Thursday April 24, 2014

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Pope Benedict XVI names Most Rev. Murray Chatlain as archbishop-elect of Roman Catholic Archdiocese of Keewatin-Le Pas

Chatlain, currently based in Yellowknife as Bishop of Diocese of Mackenzie-Fort Smith, replaces Archbishop Sylvain Lavoie
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Photo courtesy of Canadian Conference of Catholic Bishops

Most Rev. Murray Chatlain
Pope Benedict XVI has named Most Rev. Murray Chatlain as the next archbishop of the Roman Catholic Archdiocese of Keewatin-Le Pas.

Pope Benedict XVI has named Most Rev. Murray Chatlain as the next archbishop of the Roman Catholic Archdiocese of Keewatin-Le Pas. The archdiocesan seat and Bishop's House for the archdiocese is at Our Lady of the Sacred Heart Cathedral in The Pas.

The archdiocese takes in some 430,000 square kilometres and comprises the northern parts of Saskatchewan, Manitoba and Ontario. The farthest point west is La Loche, Sask., near the Alberta border. The farthest point north is Lac Brochet here in Manitoba and the farthest point east is Sandy Lake in Northwestern Ontario.

The Archdiocese of Keewatin-Le Pas has 45 parishes and missions, with a Catholic population of 37,380. Four diocesan priests, 11 religious-order priests and seven religious women serve it. The Missionary Oblates of Mary Immaculate (OMI) established the first mission at Ile-à-la-Crosse, Sask. in 1860.

Archbishop-elect Chatlain, 49, currently resides in Yellowknife and has been the bishop of the Diocese of Mackenzie-Fort Smith, located primarily in the Northwest Territories, but also dipping slightly into northern Saskatchewan and extending into western Nunavut, since May 10, 2008, after Pope Benedict had named him named on June 23, 2007 coadjutor bishop of the diocese, which covers about 1.5 million square kilometres and has about 25,000 Catholics, and is made up of about an equal number of aboriginal and non-aboriginal people.

The Vatican, in announcing Chatlain's new appointment to the Archdiocese of Keewatin-Le Pas in Rome Dec. 6, said the Pope had asked him to remain as apostolic administrator of Mackenzie-Fort Smith until a new bishop is named for that diocese. That is expected to take at least six months.

Chatlain succeeds Most Rev. Sylvain Lavoie, a professed Oblate from the order Les Oblats de Marie Immaculée, or The Missionary Oblates of Mary Immaculate (O.M.I.), whose resignation had been accepted by the Pope July 16 for reasons of health. Since then, Father William Stang, O.M.I., vicar general and chancellor for the archdiocese, has served as the apostolic administrator of the Archdiocese Keewatin-Le Pas.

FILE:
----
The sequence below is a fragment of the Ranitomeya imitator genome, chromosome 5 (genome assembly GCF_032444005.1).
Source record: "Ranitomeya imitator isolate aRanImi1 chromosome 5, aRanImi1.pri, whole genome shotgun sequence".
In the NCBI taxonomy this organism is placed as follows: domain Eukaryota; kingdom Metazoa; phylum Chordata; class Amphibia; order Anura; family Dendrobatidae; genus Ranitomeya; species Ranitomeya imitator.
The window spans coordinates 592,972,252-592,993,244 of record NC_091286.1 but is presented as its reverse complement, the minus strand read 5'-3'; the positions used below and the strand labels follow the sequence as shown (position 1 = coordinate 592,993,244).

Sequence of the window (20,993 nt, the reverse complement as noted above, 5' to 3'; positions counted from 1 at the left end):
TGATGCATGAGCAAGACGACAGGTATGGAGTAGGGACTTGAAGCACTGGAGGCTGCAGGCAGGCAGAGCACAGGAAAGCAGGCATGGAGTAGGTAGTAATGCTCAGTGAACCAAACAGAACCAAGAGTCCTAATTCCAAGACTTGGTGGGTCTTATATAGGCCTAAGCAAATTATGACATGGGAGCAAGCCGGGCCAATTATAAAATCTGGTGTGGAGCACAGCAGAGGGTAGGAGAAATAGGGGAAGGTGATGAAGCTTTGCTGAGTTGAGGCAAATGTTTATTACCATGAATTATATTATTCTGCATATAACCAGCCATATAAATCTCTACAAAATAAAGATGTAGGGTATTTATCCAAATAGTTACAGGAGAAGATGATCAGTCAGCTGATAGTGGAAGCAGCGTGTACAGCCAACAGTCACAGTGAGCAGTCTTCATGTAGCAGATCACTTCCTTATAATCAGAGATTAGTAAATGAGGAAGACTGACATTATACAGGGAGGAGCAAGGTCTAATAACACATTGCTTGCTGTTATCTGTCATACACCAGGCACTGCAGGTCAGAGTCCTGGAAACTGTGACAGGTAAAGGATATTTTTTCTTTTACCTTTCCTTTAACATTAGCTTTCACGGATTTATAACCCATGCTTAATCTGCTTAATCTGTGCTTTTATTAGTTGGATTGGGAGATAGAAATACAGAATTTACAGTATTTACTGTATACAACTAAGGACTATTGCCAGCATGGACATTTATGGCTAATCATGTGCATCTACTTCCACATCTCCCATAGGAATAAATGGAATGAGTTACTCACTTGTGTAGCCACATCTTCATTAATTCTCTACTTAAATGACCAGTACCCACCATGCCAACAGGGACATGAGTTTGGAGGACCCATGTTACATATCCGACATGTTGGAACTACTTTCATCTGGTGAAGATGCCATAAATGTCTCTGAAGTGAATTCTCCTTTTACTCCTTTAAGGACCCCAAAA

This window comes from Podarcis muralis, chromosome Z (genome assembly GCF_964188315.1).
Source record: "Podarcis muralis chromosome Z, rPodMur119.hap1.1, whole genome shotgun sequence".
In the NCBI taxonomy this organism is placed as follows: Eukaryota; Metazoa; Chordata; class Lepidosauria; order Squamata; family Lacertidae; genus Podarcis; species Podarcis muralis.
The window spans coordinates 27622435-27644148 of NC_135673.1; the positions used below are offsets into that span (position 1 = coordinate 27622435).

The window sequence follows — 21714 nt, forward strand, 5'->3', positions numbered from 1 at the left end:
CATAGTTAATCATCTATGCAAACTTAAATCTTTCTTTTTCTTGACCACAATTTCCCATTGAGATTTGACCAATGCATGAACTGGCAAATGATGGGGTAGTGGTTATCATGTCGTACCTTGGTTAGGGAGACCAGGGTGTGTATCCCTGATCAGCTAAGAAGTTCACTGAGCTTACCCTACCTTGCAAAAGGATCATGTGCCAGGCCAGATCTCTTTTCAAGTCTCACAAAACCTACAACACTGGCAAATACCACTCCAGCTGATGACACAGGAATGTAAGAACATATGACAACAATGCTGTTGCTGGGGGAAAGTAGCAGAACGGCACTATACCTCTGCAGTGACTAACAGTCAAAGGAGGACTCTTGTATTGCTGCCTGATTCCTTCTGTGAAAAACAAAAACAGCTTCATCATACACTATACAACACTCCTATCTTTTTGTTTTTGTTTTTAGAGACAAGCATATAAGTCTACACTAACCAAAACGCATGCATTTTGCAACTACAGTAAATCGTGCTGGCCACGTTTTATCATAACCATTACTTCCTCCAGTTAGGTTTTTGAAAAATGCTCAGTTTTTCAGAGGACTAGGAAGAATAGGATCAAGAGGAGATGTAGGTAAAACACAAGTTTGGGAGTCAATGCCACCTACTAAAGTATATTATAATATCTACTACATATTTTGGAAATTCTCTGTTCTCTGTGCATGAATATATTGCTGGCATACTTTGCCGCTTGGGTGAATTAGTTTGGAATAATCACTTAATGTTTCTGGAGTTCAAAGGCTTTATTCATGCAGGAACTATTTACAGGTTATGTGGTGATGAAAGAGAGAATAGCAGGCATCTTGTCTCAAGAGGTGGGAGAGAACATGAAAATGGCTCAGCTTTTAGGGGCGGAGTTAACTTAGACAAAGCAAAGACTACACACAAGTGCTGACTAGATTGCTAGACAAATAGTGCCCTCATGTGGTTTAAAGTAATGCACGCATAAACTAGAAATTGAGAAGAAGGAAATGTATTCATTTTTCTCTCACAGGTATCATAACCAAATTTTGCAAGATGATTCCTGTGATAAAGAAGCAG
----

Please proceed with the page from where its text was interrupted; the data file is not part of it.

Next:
Lavoie, 65, resigned pursuant to canon 401, §2, because he had become less able to fulfill his office "because of ill health or some other grave cause."

He had been on medical leave since last December at the time of his resignation last July. He was archbishop for almost 6½ years, shepherding a primarily First Nations flock, as he has done for most of his 36 years as a priest. Lavoie was ordained a priest in 1974 and on July 11, 2005, Lavoie was appointed coadjutor archbishop for the Archdiocese of Keewatin-Le Pas and in less than nine months fully succeeded Archbishop Peter Sutton, who retired to Ottawa, on March 25, 2006.

Chatlain turns 50 next month. He was born in Saskatoon and earned his bachelor's degree at the University of Saskatchewan before entering St. Peter's Seminary in London, Ont. where he completed a master of divinity degree.

He was ordained a priest for the Diocese of Saskatoon in 1987, and pastored parishes in the diocese as well as parishes in northern Saskatchewan that are part of the Diocese of Mackenzie-Fort Smith.

Since 2008, he has been a member of the Canadian Catholic Aboriginal Council of the Canadian Conference of Catholic Bishops. He studied Dene at La Loche, Sask., which is in the Archdiocese of Keewatin-Le Pas.


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